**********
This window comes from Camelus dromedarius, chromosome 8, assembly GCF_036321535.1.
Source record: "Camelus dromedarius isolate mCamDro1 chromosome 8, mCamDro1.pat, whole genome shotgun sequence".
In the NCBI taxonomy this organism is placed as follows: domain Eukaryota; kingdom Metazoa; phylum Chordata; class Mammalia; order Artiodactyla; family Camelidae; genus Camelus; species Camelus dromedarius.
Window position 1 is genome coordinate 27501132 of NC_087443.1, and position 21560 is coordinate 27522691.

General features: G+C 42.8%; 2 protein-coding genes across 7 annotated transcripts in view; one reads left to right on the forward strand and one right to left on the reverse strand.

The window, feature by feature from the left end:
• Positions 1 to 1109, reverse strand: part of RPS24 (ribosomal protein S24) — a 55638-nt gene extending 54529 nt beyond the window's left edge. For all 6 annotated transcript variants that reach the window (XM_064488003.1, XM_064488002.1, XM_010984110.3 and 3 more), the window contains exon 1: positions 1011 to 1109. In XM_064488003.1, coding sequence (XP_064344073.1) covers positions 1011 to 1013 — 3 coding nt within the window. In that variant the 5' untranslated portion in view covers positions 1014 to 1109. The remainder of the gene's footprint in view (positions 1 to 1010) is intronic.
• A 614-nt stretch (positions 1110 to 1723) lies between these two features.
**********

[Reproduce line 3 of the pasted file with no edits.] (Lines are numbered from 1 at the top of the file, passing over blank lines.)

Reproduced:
In the NCBI taxonomy this organism is placed as follows: domain Eukaryota; kingdom Metazoa; phylum Chordata; class Mammalia; order Artiodactyla; family Camelidae; genus Camelus; species Camelus dromedarius.